Old Film Evaluation

New Here ,
Apr 14, 2022 Apr 14, 2022

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I have many rolls of outdated 6x6 cm color negative (print) film. To try and establish a functional ASA, I shot a series of test exposures with my Bronica S2 of a three-stripe card (black/18% (middle) grey/white) - first at metered value of f/8 using the factory ASA and then three stops above and below. I had the film processed (C-22) and commercially scanned to jpg files. In Photoshop, I desatuated the image to eliminate color balance issues so I could measure only the luminance. I assumed tthe "correct" exposure would be the one that yielded a measured 18%/middle grey value of approximately 119/119/119. If my approach makes sense, then I have to conclude that the film has not significantly lost sensitivity and the metered exposure is pretty close - but the white value - instead of being 255 - is depressed on al test exposures. Apparently, there is a gamma issue and the old film has lost contrast capabilities.

 

First, I need a professional opinion as to whether my evaluation process is valid. Second if it is possible, once I settle on a specific scanned image, I need a step-by-step Photoshop procedure to correct the contrast range so the readings for the stripes on the test card come out to around 4 for black, middle grey at around 119 and whites to around 250.

 

Please do not hesitate to be critical if my logic is faulty but don't beat me up too bad since I am really old 🙂

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Adobe Community Professional ,
Apr 14, 2022 Apr 14, 2022

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The problem here is the scanning. That introduces a new and totally unpredictable variable into the equation. Establishing a calibration procedure for the scanning again requires a reference negative. The depressed highlights may just as well come from the scanning (and most likely do).

 

So this rapidly becomes an equation with a lot of unknowns, and I'm not sure it's worth the effort. I think I'd just make some test exposures at nominal ISO (ASA), and see how it behaves.

 

In any case, with old color film, I'd be less concerned with overall sensitivity, and more concerned with curve inconsistencies per dye - in other words, color casts in shadows, midtones or highlights. I sometimes used old and poorly stored film myself back in the day, and they often turned out to have very weird color casts. I've later tried to fix some of them up in Photoshop with varying success.

 

EDIT: To be a little more precise: yes, there is a gamma issue, but not because the film is old. Negative film didn't have the same tone response curves as digital files, and they can't be directly translated.

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New Here ,
Apr 25, 2022 Apr 25, 2022

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Based on your observation, I pulled out my Canon 9000F flatbed scanner and ran a series of 4400 ppi tests using 1) Totally unaltered settings 2) Adding what the CanoScan sofware describes a PHOTO correction and 3) Adding to PHOTO a low level of FADE correction. I desaturated each and measured the luminance value in Photoshop. Attached are the results of each compared to the initial "commercial" scans. Nothing really definitive and, in fact, sometimes values that one would expect - such as a decrease of black values with a decrease in exposure - actually go up. The experiment has been fun but I  am running out of patience given all the variables. Beyond the results of these tests, no one has commented on the validity of my test process, ie: assuming a technically correct scan, should the value of an 18% grey card in a properly exposed color negative yield Photoshop RGB values of 117/117/117 or an sRGB values of 125/125/125? Do you think I should go back amd start all over with fresh film?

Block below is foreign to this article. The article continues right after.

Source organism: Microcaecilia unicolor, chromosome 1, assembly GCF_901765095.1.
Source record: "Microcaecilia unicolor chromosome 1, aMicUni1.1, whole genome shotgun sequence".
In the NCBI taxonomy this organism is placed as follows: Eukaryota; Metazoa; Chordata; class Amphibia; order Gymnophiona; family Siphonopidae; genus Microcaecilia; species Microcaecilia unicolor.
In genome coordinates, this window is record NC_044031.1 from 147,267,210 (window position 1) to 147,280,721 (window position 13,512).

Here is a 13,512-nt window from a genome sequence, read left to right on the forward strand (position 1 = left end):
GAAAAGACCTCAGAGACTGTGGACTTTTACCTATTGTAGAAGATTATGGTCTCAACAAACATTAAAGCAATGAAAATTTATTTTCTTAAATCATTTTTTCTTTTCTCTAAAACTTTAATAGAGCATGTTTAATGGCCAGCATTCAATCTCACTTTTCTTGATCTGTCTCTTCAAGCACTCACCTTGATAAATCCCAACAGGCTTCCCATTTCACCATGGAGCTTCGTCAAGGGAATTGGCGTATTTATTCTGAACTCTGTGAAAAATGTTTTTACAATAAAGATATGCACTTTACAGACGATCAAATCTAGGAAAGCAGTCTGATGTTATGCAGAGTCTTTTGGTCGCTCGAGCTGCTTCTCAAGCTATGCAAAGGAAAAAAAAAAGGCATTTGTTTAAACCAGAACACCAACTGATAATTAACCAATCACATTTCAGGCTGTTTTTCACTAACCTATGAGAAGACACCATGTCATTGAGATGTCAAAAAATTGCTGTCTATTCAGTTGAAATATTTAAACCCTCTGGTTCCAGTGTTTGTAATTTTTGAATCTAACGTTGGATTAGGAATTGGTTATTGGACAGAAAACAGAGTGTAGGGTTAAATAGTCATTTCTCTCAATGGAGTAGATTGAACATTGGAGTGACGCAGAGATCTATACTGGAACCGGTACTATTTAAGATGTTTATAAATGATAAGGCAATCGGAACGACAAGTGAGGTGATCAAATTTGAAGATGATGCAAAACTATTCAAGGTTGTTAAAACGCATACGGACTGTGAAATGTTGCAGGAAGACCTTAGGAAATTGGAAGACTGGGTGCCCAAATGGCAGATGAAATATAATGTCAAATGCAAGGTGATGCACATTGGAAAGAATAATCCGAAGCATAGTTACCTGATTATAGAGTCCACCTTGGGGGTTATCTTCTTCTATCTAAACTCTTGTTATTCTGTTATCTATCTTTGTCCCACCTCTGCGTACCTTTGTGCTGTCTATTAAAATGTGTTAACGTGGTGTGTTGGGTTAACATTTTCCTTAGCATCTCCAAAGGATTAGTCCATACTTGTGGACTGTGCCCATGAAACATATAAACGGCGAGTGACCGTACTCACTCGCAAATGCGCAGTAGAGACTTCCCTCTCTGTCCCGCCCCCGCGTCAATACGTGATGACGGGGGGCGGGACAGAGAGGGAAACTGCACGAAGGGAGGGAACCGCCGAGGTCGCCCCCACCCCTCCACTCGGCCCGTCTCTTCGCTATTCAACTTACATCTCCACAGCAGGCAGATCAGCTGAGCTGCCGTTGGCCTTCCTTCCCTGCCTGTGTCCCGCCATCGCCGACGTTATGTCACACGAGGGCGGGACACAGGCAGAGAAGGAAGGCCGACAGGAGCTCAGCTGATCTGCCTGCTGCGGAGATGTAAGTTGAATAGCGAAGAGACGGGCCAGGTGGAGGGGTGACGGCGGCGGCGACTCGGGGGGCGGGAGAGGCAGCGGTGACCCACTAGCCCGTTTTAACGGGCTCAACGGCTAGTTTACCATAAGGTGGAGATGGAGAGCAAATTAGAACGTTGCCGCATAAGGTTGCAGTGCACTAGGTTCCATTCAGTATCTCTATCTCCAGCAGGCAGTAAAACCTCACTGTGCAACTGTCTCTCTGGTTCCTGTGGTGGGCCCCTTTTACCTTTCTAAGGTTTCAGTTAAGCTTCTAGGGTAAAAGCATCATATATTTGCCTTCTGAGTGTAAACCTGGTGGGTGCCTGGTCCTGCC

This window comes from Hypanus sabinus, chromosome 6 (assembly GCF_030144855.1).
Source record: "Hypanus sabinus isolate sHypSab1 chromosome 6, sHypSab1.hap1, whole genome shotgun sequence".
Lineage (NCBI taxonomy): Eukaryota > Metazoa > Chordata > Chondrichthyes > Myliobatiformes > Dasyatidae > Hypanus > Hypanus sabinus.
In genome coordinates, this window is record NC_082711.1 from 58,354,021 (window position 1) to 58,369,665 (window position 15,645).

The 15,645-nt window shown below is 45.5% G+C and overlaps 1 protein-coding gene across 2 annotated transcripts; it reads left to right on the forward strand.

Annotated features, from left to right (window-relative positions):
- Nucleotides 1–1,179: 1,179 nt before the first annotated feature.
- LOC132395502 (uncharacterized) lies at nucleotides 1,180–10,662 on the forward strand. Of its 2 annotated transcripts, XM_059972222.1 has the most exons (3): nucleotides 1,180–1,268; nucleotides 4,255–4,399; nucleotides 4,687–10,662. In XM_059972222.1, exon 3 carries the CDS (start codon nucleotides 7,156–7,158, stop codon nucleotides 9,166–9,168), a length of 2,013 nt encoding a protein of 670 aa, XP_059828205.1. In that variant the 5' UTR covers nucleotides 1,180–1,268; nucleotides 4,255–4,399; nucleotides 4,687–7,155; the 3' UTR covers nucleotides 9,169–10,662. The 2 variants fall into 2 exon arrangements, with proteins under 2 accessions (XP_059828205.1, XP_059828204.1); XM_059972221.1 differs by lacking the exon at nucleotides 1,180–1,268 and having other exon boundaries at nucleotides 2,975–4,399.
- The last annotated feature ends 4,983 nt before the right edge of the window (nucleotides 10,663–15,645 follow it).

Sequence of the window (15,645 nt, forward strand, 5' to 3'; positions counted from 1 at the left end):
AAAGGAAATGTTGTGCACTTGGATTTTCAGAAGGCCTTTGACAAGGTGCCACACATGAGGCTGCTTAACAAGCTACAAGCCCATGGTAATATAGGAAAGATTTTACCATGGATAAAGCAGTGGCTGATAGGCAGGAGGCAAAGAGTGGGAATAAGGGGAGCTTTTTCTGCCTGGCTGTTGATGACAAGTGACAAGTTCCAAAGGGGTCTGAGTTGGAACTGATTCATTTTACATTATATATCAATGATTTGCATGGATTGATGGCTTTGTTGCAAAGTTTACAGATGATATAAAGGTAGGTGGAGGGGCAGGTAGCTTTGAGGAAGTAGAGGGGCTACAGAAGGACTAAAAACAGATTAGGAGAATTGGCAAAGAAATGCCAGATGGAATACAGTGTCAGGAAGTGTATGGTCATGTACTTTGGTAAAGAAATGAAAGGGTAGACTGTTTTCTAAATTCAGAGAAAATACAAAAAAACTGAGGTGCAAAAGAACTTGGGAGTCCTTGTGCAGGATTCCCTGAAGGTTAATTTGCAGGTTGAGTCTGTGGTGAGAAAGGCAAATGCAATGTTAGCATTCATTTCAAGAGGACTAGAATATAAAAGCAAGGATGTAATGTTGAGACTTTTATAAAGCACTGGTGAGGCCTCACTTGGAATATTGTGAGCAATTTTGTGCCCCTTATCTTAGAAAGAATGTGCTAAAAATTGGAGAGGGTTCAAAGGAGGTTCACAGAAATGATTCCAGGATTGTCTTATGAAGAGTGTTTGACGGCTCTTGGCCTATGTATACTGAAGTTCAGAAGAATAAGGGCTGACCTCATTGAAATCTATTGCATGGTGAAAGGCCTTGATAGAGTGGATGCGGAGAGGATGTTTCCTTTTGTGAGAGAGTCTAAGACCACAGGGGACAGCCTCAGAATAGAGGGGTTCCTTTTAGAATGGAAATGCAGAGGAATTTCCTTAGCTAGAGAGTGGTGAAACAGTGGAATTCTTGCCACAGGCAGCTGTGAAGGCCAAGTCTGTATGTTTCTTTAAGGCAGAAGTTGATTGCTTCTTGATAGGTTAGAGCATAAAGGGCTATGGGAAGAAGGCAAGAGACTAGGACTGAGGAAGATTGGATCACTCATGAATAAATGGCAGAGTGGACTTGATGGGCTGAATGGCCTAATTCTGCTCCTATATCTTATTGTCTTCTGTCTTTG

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Adobe Community Professional ,
Apr 25, 2022 Apr 25, 2022

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The point is that the whole tone response curve is different. Yes, you can probably get an 18% card to reproduce as a given value in Photoshop, using any given color profile - but that tells you precisely nothing about the rest of the tone range.

 

Sorry, but this isn't going to get you anywhere.

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New Here ,
Apr 25, 2022 Apr 25, 2022

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Thank you so much. This was supposed to a be a simple, objective academic exercise. Apparently I am not as logically brilliant as I thought. There is an article on the web by a Daniel J. Schneider who recommends just adding a stop of exposure for each decade of expiration. In my case, since the film exired in 2000, ASA 400 becomes ASA 100. OK, I am good with that. However, where I can then get a"proper" scan (regardless of all the hex values ... yadayadayada) sounds like a whole another adventure. Do you have any recommendations for a top-notch scanning service?

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Adobe Community Professional ,
Apr 25, 2022 Apr 25, 2022

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You can get a scanning service as top notch as you like, the argument is still the same. A scan is not a valid reference.

 

Even if you could get a scanner rigourously calibrated, the question is still - calibrated to what, exactly? What would be the reference curve and where would you get it?